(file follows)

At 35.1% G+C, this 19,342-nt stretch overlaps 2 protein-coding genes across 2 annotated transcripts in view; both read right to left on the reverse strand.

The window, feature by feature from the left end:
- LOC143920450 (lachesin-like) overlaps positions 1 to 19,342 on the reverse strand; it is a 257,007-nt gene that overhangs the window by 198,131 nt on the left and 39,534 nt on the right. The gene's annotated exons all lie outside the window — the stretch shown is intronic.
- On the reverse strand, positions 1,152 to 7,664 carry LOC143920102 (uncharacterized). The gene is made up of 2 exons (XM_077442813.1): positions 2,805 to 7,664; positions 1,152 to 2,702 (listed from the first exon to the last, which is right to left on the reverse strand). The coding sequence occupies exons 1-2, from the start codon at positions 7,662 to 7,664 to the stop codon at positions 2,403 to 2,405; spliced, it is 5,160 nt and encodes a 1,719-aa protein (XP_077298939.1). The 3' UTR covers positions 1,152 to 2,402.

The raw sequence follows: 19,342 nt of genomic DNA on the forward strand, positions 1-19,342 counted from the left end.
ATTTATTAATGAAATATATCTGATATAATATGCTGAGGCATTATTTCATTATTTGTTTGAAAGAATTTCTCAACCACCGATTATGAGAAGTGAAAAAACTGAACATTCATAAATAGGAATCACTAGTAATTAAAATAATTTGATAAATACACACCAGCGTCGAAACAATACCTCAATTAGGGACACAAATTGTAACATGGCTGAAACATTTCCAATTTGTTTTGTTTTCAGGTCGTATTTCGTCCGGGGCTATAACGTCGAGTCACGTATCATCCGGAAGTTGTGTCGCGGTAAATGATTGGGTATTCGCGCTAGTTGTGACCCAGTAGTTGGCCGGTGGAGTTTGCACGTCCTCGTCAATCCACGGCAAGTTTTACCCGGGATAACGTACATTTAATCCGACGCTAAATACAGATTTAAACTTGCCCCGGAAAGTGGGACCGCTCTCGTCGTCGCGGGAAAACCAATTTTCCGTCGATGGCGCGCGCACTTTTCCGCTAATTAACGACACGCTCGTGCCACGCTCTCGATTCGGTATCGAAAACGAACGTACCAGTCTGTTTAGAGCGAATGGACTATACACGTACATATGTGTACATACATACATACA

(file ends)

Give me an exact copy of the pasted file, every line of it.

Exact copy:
At 35.1% G+C, this 19,342-nt stretch overlaps 2 protein-coding genes across 2 annotated transcripts in view; both read right to left on the reverse strand.

The window, feature by feature from the left end:
- LOC143920450 (lachesin-like) overlaps positions 1 to 19,342 on the reverse strand; it is a 257,007-nt gene that overhangs the window by 198,131 nt on the left and 39,534 nt on the right. The gene's annotated exons all lie outside the window — the stretch shown is intronic.
- On the reverse strand, positions 1,152 to 7,664 carry LOC143920102 (uncharacterized). The gene is made up of 2 exons (XM_077442813.1): positions 2,805 to 7,664; positions 1,152 to 2,702 (listed from the first exon to the last, which is right to left on the reverse strand). The coding sequence occupies exons 1-2, from the start codon at positions 7,662 to 7,664 to the stop codon at positions 2,403 to 2,405; spliced, it is 5,160 nt and encodes a 1,719-aa protein (XP_077298939.1). The 3' UTR covers positions 1,152 to 2,402.

The raw sequence follows: 19,342 nt of genomic DNA on the forward strand, positions 1-19,342 counted from the left end.
ATTTATTAATGAAATATATCTGATATAATATGCTGAGGCATTATTTCATTATTTGTTTGAAAGAATTTCTCAACCACCGATTATGAGAAGTGAAAAAACTGAACATTCATAAATAGGAATCACTAGTAATTAAAATAATTTGATAAATACACACCAGCGTCGAAACAATACCTCAATTAGGGACACAAATTGTAACATGGCTGAAACATTTCCAATTTGTTTTGTTTTCAGGTCGTATTTCGTCCGGGGCTATAACGTCGAGTCACGTATCATCCGGAAGTTGTGTCGCGGTAAATGATTGGGTATTCGCGCTAGTTGTGACCCAGTAGTTGGCCGGTGGAGTTTGCACGTCCTCGTCAATCCACGGCAAGTTTTACCCGGGATAACGTACATTTAATCCGACGCTAAATACAGATTTAAACTTGCCCCGGAAAGTGGGACCGCTCTCGTCGTCGCGGGAAAACCAATTTTCCGTCGATGGCGCGCGCACTTTTCCGCTAATTAACGACACGCTCGTGCCACGCTCTCGATTCGGTATCGAAAACGAACGTACCAGTCTGTTTAGAGCGAATGGACTATACACGTACATATGTGTACATACATACATACA